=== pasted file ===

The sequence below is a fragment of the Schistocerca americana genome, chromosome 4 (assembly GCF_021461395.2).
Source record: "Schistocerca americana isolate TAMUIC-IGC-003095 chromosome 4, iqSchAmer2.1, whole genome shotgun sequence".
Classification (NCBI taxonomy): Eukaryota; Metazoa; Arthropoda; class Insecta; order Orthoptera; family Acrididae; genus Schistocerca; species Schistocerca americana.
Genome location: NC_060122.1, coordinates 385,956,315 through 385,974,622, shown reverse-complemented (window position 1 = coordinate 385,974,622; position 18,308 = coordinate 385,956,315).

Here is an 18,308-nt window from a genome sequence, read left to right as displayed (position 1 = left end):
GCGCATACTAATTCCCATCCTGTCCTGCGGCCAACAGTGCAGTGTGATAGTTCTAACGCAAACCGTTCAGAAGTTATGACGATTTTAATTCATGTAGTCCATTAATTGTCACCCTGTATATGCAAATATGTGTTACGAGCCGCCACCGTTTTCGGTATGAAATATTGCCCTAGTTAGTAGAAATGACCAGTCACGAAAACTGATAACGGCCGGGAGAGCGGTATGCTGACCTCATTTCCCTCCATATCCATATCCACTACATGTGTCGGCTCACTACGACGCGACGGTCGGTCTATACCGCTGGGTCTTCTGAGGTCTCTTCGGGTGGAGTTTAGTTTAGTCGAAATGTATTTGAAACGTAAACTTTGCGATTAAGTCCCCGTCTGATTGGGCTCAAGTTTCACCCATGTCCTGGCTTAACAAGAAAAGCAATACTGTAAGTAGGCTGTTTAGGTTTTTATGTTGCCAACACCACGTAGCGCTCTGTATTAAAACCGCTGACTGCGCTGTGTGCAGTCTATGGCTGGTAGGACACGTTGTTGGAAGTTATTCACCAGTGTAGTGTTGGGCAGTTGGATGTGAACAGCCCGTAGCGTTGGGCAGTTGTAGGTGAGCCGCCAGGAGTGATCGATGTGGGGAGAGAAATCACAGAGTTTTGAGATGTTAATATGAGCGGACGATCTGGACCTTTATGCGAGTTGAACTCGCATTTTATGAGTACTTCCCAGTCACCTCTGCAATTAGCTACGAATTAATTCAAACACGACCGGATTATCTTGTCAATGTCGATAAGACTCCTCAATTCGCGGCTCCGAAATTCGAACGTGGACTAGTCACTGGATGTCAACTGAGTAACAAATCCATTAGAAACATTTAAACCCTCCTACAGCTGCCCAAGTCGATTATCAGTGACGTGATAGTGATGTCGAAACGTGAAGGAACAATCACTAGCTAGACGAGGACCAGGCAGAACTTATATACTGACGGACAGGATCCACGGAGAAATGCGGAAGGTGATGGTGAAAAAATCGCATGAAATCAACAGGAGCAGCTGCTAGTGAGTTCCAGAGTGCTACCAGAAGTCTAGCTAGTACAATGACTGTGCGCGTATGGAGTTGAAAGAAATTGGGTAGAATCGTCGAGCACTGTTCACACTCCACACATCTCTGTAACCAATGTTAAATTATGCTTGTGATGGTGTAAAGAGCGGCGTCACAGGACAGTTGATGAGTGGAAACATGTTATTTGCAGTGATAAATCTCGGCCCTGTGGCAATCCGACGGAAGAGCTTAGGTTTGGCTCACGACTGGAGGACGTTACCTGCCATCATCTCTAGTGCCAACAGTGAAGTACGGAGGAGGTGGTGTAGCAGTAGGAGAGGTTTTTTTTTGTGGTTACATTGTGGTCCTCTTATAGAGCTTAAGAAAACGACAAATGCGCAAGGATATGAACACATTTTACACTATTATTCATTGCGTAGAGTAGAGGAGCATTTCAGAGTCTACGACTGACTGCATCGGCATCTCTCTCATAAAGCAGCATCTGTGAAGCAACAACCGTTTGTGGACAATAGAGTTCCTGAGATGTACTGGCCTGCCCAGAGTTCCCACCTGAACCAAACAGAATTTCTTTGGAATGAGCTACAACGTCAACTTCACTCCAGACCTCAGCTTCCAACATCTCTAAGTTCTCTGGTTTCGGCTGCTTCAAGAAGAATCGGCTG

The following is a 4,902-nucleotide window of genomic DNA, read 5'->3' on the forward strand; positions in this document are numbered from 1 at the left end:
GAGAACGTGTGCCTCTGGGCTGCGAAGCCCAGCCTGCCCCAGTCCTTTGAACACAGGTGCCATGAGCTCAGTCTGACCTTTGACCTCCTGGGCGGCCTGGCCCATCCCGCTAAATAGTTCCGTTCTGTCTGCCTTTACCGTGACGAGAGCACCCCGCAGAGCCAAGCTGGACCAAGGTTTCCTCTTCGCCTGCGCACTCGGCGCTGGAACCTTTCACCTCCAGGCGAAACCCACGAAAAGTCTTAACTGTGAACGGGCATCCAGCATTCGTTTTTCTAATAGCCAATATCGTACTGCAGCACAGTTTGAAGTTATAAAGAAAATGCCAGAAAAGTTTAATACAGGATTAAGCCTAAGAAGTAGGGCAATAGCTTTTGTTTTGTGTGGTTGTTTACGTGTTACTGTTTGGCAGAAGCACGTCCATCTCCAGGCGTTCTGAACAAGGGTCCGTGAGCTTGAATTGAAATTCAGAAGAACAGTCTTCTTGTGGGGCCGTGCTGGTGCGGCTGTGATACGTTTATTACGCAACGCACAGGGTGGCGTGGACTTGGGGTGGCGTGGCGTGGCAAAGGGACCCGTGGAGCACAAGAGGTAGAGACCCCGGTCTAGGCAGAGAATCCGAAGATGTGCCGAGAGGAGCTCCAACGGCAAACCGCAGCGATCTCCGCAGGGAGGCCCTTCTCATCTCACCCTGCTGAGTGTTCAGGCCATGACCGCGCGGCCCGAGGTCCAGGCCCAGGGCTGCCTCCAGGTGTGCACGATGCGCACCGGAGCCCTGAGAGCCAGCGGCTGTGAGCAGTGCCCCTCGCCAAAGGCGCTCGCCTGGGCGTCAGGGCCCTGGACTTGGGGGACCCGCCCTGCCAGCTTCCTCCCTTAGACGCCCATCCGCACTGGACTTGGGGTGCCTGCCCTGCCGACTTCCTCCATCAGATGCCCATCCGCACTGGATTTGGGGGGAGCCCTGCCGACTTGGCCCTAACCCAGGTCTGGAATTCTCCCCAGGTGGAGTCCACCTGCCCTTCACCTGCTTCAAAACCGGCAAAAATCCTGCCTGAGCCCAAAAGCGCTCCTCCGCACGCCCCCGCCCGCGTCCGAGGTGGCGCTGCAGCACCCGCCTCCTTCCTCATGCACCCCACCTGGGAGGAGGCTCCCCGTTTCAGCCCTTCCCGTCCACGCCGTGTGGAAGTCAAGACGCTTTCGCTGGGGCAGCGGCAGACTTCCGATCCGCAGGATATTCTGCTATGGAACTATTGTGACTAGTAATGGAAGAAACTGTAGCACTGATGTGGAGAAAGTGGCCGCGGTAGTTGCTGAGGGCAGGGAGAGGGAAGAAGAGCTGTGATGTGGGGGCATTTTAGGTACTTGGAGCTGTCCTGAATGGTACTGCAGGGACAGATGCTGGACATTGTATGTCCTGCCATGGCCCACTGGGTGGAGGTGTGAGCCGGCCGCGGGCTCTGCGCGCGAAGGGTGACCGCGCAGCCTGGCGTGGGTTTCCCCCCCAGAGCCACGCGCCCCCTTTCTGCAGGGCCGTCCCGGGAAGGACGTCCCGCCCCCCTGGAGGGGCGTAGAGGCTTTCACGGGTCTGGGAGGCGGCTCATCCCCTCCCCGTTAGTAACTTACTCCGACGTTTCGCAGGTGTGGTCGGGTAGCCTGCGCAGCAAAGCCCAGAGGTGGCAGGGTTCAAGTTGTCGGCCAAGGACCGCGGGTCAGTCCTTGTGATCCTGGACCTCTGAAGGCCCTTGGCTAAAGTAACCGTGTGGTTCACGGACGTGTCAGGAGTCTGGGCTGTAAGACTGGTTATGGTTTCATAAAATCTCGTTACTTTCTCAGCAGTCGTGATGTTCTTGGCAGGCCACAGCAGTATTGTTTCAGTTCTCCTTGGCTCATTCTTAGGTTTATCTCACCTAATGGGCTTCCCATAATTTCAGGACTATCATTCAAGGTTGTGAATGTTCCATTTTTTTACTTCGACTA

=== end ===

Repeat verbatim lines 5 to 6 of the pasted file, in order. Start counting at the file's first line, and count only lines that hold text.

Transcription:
Here is an 18,308-nt window from a genome sequence, read left to right as displayed (position 1 = left end):
GCGCATACTAATTCCCATCCTGTCCTGCGGCCAACAGTGCAGTGTGATAGTTCTAACGCAAACCGTTCAGAAGTTATGACGATTTTAATTCATGTAGTCCATTAATTGTCACCCTGTATATGCAAATATGTGTTACGAGCCGCCACCGTTTTCGGTATGAAATATTGCCCTAGTTAGTAGAAATGACCAGTCACGAAAACTGATAACGGCCGGGAGAGCGGTATGCTGACCTCATTTCCCTCCATATCCATATCCACTACATGTGTCGGCTCACTACGACGCGACGGTCGGTCTATACCGCTGGGTCTTCTGAGGTCTCTTCGGGTGGAGTTTAGTTTAGTCGAAATGTATTTGAAACGTAAACTTTGCGATTAAGTCCCCGTCTGATTGGGCTCAAGTTTCACCCATGTCCTGGCTTAACAAGAAAAGCAATACTGTAAGTAGGCTGTTTAGGTTTTTATGTTGCCAACACCACGTAGCGCTCTGTATTAAAACCGCTGACTGCGCTGTGTGCAGTCTATGGCTGGTAGGACACGTTGTTGGAAGTTATTCACCAGTGTAGTGTTGGGCAGTTGGATGTGAACAGCCCGTAGCGTTGGGCAGTTGTAGGTGAGCCGCCAGGAGTGATCGATGTGGGGAGAGAAATCACAGAGTTTTGAGATGTTAATATGAGCGGACGATCTGGACCTTTATGCGAGTTGAACTCGCATTTTATGAGTACTTCCCAGTCACCTCTGCAATTAGCTACGAATTAATTCAAACACGACCGGATTATCTTGTCAATGTCGATAAGACTCCTCAATTCGCGGCTCCGAAATTCGAACGTGGACTAGTCACTGGATGTCAACTGAGTAACAAATCCATTAGAAACATTTAAACCCTCCTACAGCTGCCCAAGTCGATTATCAGTGACGTGATAGTGATGTCGAAACGTGAAGGAACAATCACTAGCTAGACGAGGACCAGGCAGAACTTATATACTGACGGACAGGATCCACGGAGAAATGCGGAAGGTGATGGTGAAAAAATCGCATGAAATCAACAGGAGCAGCTGCTAGTGAGTTCCAGAGTGCTACCAGAAGTCTAGCTAGTACAATGACTGTGCGCGTATGGAGTTGAAAGAAATTGGGTAGAATCGTCGAGCACTGTTCACACTCCACACATCTCTGTAACCAATGTTAAATTATGCTTGTGATGGTGTAAAGAGCGGCGTCACAGGACAGTTGATGAGTGGAAACATGTTATTTGCAGTGATAAATCTCGGCCCTGTGGCAATCCGACGGAAGAGCTTAGGTTTGGCTCACGACTGGAGGACGTTACCTGCCATCATCTCTAGTGCCAACAGTGAAGTACGGAGGAGGTGGTGTAGCAGTAGGAGAGGTTTTTTTTTGTGGTTACATTGTGGTCCTCTTATAGAGCTTAAGAAAACGACAAATGCGCAAGGATATGAACACATTTTACACTATTATTCATTGCGTAGAGTAGAGGAGCATTTCAGAGTCTACGACTGACTGCATCGGCATCTCTCTCATAAAGCAGCATCTGTGAAGCAACAACCGTTTGTGGACAATAGAGTTCCTGAGATGTACTGGCCTGCCCAGAGTTCCCACCTGAACCAAACAGAATTTCTTTGGAATGAGCTACAACGTCAACTTCACTCCAGACCTCAGCTTCCAACATCTCTAAGTTCTCTGGTTTCGGCTGCTTCAAGAAGAATCGGCTG